We talk with choreographer and Artistic Director, Risa Kaplowitz, to bring you inside her creative process and share with you her advice for young dancers.
Have you always had a passion for choreography?
There is a song in “A Chorus Line” that says, “I used to jump and dance around the living room.” Well, that was me. I had a little pink stereo and lots of ballet albums. I would put on a record, make up dances to the music, and show my parents. I also had a passion for playwriting and would put on plays involving neighborhood kids and elementary school friends.
I was also fortunate to have had many dances choreographed on me, so I was intimately involved in the choreographic process from a young age. My early ballet teacher, Tensia Fonseca always created original ballets and so did Stuart Sebastion, the director of Dayton Ballet, where I was a principal dancer for many years. They both created their own stories and made original scores using classical music. I have not yet created a brand new story, but working with these creators at a young age was a real gift and gave me the courage to explore choreographic possibilities.
Choreographing a story ballet is a vast undertaking. How do you approach the creative process?
First I try to find a story to which I feel a visceral connection. In the case of Cinderella, for example, I grew up watching the annual showing of the Rodgers and Hammerstein musical version of Cinderella on TV, and it was so magical and romantic. I thought it would be fun to tackle as a ballet. Even though many other choreographers have already done so, I felt I could make something fresh out of it.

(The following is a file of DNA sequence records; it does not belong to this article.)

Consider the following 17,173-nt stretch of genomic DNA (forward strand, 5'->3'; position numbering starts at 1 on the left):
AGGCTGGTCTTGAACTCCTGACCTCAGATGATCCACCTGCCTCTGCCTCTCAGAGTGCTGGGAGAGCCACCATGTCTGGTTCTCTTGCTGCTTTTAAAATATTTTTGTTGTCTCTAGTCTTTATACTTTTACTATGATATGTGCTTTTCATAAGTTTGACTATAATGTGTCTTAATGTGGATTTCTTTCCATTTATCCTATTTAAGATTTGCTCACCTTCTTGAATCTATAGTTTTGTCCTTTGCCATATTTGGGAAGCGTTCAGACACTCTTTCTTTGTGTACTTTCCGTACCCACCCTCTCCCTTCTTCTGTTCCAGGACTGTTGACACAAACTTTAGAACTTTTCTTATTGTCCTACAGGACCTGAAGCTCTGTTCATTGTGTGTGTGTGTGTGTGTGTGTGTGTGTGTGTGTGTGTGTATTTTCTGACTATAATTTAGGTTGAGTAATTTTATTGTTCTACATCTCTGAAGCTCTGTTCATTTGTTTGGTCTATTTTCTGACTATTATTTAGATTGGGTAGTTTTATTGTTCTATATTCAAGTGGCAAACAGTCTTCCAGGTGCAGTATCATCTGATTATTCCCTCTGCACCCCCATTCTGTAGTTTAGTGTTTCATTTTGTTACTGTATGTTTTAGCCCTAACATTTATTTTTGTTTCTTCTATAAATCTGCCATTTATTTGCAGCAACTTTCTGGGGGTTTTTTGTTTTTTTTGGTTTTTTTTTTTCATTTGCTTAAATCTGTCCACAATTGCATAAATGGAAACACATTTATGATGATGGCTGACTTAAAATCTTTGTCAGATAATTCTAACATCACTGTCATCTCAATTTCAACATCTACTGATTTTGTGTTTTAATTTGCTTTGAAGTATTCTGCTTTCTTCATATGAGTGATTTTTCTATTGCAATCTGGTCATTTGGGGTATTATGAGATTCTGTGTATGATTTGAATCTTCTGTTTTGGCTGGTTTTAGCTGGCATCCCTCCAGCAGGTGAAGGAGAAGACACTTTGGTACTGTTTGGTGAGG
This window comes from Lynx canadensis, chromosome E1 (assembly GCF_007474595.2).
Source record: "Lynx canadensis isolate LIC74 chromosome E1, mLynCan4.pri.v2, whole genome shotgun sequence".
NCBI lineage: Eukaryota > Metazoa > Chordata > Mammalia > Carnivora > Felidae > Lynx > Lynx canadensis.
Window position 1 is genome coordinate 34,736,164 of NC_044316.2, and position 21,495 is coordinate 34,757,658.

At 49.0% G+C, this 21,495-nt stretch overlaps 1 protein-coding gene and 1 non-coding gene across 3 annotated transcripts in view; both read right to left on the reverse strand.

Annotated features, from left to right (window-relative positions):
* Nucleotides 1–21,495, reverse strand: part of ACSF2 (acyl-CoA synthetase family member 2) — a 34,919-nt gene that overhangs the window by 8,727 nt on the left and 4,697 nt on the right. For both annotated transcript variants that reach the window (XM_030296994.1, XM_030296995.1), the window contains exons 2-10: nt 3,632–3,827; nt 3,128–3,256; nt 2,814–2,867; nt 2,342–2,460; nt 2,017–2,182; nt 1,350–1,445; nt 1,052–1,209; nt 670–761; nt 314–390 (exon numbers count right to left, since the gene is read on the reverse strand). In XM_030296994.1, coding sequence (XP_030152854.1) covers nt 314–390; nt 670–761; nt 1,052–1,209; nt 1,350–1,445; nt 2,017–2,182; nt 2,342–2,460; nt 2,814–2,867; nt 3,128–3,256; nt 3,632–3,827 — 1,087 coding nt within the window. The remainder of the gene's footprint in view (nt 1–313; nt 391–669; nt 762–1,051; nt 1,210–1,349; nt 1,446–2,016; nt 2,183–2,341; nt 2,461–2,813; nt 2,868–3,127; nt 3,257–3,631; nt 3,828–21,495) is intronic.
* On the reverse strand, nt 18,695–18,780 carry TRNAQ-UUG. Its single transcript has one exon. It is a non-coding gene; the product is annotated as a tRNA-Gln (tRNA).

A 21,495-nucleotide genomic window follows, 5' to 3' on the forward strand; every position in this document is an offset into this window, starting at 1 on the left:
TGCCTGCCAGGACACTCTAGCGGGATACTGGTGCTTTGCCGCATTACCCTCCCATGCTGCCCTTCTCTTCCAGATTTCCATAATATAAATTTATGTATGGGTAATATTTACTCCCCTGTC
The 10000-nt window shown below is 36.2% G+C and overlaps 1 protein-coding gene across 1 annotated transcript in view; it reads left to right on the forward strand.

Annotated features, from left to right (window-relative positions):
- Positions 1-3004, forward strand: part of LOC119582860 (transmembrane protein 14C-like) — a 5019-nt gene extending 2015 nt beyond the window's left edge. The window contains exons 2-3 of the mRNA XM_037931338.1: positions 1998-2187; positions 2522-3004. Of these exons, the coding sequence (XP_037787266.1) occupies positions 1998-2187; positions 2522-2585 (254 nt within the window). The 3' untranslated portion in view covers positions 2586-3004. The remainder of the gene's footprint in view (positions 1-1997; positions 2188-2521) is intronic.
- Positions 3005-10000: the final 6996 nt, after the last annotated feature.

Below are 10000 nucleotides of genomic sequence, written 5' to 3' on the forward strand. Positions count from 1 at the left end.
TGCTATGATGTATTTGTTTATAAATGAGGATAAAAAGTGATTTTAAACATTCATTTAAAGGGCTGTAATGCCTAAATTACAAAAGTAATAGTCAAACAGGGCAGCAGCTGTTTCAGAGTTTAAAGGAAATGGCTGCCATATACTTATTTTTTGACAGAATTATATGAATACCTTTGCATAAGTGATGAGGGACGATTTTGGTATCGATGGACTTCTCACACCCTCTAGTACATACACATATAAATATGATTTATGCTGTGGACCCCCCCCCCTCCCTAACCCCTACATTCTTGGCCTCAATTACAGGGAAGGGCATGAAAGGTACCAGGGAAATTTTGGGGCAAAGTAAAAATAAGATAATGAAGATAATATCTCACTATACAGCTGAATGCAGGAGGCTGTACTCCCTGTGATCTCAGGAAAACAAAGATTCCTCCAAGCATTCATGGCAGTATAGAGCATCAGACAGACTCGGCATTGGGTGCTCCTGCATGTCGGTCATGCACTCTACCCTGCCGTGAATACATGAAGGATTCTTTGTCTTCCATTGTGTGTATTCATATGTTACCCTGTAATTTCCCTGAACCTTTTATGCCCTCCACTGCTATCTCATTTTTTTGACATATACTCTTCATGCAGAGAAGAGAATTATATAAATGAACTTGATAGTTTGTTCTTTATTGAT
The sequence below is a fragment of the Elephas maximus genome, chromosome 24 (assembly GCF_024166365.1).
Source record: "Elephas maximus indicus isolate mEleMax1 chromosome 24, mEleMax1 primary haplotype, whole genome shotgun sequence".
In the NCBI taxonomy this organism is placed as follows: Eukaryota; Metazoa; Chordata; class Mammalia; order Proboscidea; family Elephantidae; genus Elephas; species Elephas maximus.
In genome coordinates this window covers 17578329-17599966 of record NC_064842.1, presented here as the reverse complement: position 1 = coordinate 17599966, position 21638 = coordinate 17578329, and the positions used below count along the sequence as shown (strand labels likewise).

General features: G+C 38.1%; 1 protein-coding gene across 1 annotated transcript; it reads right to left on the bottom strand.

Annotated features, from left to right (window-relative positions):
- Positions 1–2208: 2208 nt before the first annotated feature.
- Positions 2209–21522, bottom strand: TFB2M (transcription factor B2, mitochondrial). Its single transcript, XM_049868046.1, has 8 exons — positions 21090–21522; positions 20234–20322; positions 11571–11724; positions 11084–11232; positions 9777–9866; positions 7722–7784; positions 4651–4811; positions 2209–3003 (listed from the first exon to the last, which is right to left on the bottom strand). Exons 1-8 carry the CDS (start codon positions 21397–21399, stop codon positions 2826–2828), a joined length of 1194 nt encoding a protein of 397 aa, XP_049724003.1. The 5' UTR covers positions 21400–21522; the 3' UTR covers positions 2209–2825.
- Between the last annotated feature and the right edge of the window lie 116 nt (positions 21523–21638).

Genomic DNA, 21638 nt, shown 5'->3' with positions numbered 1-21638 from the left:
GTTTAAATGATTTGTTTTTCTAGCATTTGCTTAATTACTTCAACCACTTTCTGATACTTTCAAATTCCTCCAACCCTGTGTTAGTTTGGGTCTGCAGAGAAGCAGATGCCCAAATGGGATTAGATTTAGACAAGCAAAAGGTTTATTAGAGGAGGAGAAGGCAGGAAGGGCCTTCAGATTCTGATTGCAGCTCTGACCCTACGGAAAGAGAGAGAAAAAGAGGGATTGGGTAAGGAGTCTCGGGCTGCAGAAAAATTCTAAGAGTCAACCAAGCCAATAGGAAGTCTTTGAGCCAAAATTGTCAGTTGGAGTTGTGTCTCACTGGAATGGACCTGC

Next, I research everything about the story. In this case, there are two major versions – one by Perrault and one by the Grimm Brothers. Perrault’s version is the sweeter we all seem to know best. Meanwhile, the Grimm version incorporates a tree instead of a fairy godmother. I decided to mix the two versions in a way that makes sense to me.
Next, I find the music that I feel will best tell my version of the story. It is like finding a needle in a haystack - hours and hours and hours of listening to music. But when I find it, the entire process takes on a magical aura. It is almost as if the ballet begins to write itself.
Finally, it is time to cast and choreograph. If the structure and point of view is strong, it is just my job to find steps and movement that convey the narrative and characters.
What are the challenges of telling a story through dance? Advantages?
It can be very difficult to tell a story without words, but I have always loved gesture and movement and I do believe that even a little dance can express far more than words. Martha Graham said, “The body says what words cannot,” and I completely agree. I would just add that music says so much also and when you move the body with the music, a window to the soul of a story and character opens.
Which choreographers have influenced you the most; whose work did you love to perform?
I love everything by Fredrick Ashton. His narrative ballets so beautifully express the characters. He is whimsical, romantic, and his ballets communicate the human condition. I greatly admire George Balanchine’s brilliance, especially his musicality and intrinsic patterns. I was lucky to have performed in both of these choreographer’s works. More currently, I am in awe of Alexei Ratmansky’s ability to bring a modern sensibility to movement and storytelling and of Justin Peck’s ability to bring so much originality and energy to everything he touches.
How do you compile the musical score for a new choreographic work?
Thank goodness for Garage Band! When I find a composer I want to use, I purchase almost every piece they wrote (and many versions of each piece). Then I treat it as a jigsaw puzzle, moving pieces of music around and trying different versions out in Garage Band until my gut tells me it’s right. The music and I become co-creators – sometimes I need to bend it to my whim and other times the music leads my narrative.